I really can’t believe how quickly September has passed me by (or how bad I am at keeping the blog up to date). September is the month of my birth and so I decided I would celebrate it by seeing The Deep Blue Sea more times than is strictly necessary…although in my mind the show was extended into my birthday month for a reason…and it would be very rude not to take advantage of the fact!
I started my birthday celebrations by visiting my local cinema on 1st September with some friends, who could not make it with me to London, to watch the NTLive version of The Deep Blue Sea. I love NTLive, it means if you can’t get to London, London can come to you. I actually realised that it brought a different perspective of the play to me. I was able to see close ups of faces and see Helen McCrory physically shaking as Hester. For the first time I saw Hester’s frailty and I felt some sympathy towards her character; I still thought she was very needy and manipulative, and I still feel more empathy towards Freddie, but for the first time my blinkers came off and I could see another facet of the story! It was interesting how the dynamics had changed from watching it live on stage, to watching a live recording!
The House at Lydda tells the story of the critically ill Roman Emperor Tiberius Caesar. He has heard of this healer who lives in Jerusalem and sets out on a voyage to the Holy Land so that he can be healed by this miracle man. Upon reaching the city of Lydda, he finds out that the man he is searching for has been crucified 3 days earlier. Tiberius is distraught that he is too late to be healed, but then he has a chance encounter with a chap called Jesus! It was a fabulous play, and my friend and I left the theatre ready to discuss our thoughts, but before we could, we were immediately transfixed by St Paul’s cathedral which appeared to be on fire!
We stood and watched in awe as the dome appeared to flicker and burn as artificial flames licked around the dome. Somewhat dazed and confused we continued heading up the South Bank towards the Tate Gallery; everywhere appeared to be on fire. Plant pots we had walked past earlier danced and flickered on fire, the heat being emitted was extraordinary. And then it suddenly made sense, it was 350 years since the Great Fire of London, and this was a week of celebrations, finishing a couple of days later with a model of a replica skyline being set on fire.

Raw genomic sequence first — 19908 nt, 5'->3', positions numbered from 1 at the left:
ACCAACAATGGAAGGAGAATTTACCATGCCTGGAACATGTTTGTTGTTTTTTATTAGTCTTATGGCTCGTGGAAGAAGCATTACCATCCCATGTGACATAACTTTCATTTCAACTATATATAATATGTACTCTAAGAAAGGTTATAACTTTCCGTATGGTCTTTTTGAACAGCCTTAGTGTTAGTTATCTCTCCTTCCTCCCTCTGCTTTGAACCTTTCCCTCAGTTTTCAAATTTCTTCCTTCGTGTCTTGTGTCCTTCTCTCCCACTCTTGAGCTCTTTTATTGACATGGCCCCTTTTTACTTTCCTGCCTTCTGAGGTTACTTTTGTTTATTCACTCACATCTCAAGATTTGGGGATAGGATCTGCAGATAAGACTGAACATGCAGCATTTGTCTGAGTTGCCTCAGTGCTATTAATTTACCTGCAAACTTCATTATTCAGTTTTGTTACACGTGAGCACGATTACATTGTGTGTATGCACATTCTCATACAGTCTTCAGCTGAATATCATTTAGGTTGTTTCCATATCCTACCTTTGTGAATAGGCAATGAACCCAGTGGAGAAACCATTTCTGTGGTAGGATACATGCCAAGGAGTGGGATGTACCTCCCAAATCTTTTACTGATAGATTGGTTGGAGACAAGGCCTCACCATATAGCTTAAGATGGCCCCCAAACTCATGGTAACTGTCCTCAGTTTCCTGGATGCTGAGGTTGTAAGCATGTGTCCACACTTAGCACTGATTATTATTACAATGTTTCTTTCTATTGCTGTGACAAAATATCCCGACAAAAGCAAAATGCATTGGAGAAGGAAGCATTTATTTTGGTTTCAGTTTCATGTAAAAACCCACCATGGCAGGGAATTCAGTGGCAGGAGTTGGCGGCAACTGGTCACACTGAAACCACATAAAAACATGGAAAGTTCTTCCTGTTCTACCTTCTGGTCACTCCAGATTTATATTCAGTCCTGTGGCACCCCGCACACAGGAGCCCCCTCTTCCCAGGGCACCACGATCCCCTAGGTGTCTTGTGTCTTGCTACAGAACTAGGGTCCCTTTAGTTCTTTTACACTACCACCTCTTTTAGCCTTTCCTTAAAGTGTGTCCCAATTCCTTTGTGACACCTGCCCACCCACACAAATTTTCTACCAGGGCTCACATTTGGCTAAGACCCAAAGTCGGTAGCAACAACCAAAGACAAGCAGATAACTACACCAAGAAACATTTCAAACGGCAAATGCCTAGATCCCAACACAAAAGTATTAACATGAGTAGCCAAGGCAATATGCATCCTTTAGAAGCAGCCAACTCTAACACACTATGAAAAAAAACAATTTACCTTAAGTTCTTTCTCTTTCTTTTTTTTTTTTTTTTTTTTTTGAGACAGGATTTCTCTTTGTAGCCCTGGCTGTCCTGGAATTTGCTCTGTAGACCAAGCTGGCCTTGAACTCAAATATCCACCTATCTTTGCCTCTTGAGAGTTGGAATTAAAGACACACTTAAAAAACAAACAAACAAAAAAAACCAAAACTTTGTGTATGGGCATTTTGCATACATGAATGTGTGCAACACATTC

As we left the flames behind and neared The National Theatre on our walk back to our hotel, we decided to stop off for a quick glass of prosecco and to chat about our extraordinary night. We finished chatting and gathered ourselves for the final stage of our route home, believing that we had had the most fantastical evening possible, and then we bumped into a familiar figure making his way home. “Oh hello Tom” I quipped! My friend Cheryl then said hello and Tom asked if we’d been to see the play. “Erm, no! We’ve been The Globe…BUT, we will be watching you twice tomorrow instead!!” The three of us had a lovely conversation about all manner of things, then Tom went on his way and Cheryl and I headed off to our hotel. What an amazing and extraordinary evening!
I had been lucky enough to notice that there were cheap seats available for The Deep Blue Sea, so I was able to buy tickets for the matinée and evening performance on Saturday, and they were close to the stage (rows B & D…I don’t like row A even thought that was available!) Yes it IS overkill, but you only live once and it was like watching the live stream again, you could see and hear everything. As I sat waiting between the two performances, wondering if Mr B would make an appearance, my tummy started talking to me. I grabbed a pizza, and the minute I shoved a quarter of it into my gullet a certain someone turned up and said hello! I was not impressed as I tried to mumble “hi” back!! I did eventually manage a few words before saying I’d hopefully see him later.
As we took to our seats for the evening show, a buzz went round the theatre that Santiago Cabrera was there. I saw him come in and take his seat and I noticed he was on his own. Cheryl said to me, if he is on his own shall we buy him a drink at the interval? I agreed! At the interval we found him wandering round the bar on his own, so we did buy him a drink, and a small group of us chatted to him. I have been blessed to meet many famous people over the years, some charming, some fools, some I’d rather not say, but I am so pleased I met and chatted to Santi. He is such a charming man, quietly spoken but so enthusiastic about his job, and he had plenty of kind words to say about his mate Tom! That really struck a chord with me, you often see in press reports “oh yes we’re great friends off set” but this showed it was true and that the actors are truly supportive of one another in their new ventures. We chatted about filming his new movie, and how he had taken to fatherhood. Santi then whipped his phone out of his pocket and started showing us pictures of his son. He was definitely one very proud father and it felt like an honour to be sharing these prized photo's with him.
Ah, it is so hard to believe what magical encounters happen in the World of Burke…and there are yet more to come in Goodnight Mr Tom…Burke! (part 2)!
Thank you to @c_u_thru_a_lens for the photo on the left.
(Tea party, confessions and more meeting with Muskies to come in part 2 – September was a birthday month to remember!)